As a person of Latino/Anglo heritage, I was quite excited when I saw this book at my favorite bookstore. We do not often hear about us when racially-mixed people are discussed. Johnson's experiences mirrored many of my own and I found myself verbally agreeing with him as I read the book! As a future scholar in the area of multiracial identity, I will certainly utilize this book in my classroom!
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Format: Hardcover
In my professional opinion, "How Did You Get to Be Mexican?" appeals not only to our simple love of a well-told tale, but also to our more complex need to understand how we will confront the most daunting task of the new century: getting along in our increasingly multicultural world. Part memoir, part legal memorandum, the book reminds us that a person's racial and ethnic identity is actually constructed in at least two ways: by how others see him, and by how he comes to see himself. Using his own life as the evidence, Dean Johnson makes the case that neither can be ignored. He convincingly illustrates the critical role that the law plays in shaping this process -- and vice versa. On a personal note, I share the author's Anglo-and-Mexican heritage, and hear the echoes my own life in his story.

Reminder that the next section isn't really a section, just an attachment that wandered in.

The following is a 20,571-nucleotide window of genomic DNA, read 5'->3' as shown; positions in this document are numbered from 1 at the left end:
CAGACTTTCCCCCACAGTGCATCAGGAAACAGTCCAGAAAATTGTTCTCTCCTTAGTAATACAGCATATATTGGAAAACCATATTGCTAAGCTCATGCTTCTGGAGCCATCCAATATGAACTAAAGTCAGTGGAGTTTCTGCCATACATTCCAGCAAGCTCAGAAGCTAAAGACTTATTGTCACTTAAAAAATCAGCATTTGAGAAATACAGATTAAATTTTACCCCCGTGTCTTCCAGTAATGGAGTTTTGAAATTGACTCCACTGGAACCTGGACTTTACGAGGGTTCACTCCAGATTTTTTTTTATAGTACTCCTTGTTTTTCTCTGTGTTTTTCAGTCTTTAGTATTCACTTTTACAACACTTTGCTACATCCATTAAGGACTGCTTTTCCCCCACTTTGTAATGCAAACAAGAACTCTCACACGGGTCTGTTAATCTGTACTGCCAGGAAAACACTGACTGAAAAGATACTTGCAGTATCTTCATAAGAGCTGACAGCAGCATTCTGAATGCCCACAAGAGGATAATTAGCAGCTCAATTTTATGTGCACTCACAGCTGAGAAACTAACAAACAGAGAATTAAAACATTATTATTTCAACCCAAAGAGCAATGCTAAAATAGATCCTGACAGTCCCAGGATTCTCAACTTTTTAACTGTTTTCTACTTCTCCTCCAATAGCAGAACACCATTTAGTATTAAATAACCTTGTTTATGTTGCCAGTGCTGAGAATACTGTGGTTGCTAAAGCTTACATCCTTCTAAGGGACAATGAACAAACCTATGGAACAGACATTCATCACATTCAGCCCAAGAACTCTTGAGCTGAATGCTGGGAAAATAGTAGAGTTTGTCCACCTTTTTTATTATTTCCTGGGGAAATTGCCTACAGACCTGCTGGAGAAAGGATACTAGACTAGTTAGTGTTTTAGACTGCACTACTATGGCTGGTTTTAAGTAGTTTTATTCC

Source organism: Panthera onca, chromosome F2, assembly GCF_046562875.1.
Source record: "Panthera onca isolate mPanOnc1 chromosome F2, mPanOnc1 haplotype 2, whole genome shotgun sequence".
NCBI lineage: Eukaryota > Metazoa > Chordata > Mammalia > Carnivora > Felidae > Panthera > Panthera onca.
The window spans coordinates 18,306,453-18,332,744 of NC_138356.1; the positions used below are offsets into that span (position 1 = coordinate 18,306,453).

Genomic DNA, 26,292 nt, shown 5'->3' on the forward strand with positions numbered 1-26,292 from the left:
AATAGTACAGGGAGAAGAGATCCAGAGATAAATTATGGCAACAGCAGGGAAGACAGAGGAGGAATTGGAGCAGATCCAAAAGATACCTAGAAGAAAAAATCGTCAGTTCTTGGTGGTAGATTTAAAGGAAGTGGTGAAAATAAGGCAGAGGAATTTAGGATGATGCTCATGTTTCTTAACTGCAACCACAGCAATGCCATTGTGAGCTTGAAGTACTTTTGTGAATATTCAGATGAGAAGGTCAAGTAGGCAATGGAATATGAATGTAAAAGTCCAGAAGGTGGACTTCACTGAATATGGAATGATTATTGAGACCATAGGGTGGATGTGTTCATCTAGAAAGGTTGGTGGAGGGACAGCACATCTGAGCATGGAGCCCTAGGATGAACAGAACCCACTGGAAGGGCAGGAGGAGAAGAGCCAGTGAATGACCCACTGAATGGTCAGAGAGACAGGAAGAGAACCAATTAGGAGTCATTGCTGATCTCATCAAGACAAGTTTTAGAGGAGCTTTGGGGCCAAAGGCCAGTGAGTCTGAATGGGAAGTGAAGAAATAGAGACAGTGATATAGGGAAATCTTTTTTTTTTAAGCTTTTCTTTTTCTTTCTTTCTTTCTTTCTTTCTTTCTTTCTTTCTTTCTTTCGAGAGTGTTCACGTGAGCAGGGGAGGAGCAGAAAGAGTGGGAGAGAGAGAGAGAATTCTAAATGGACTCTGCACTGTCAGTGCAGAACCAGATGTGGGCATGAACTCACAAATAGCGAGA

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Format: Hardcover
Kevin Johnson's book "How Did you Get to be Mexican?" is an excellent book about being mixed race in America. Johnson considers life on the color line from the perspective of one who is half Latino and half Anglo.In so doing he considers many important topics including the limits on Latino assimilation and the construction of racial identity. The book is a must-read for anyone interested in the topic of race.
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Format: Hardcover
As a mixed race Mexican/Anglo myself, I saw my own childhood as well as parts of my adult life in Dean Johnson's writing. While reading like an autobiography, this book is not lacking in scholarship. The numerous and current scholarly references for each chapter provide a wealth of resources for those who desire to learn more about the topics of which Dean Johnson speaks. I am enriched by having read this book.
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Format: Hardcover Verified Purchase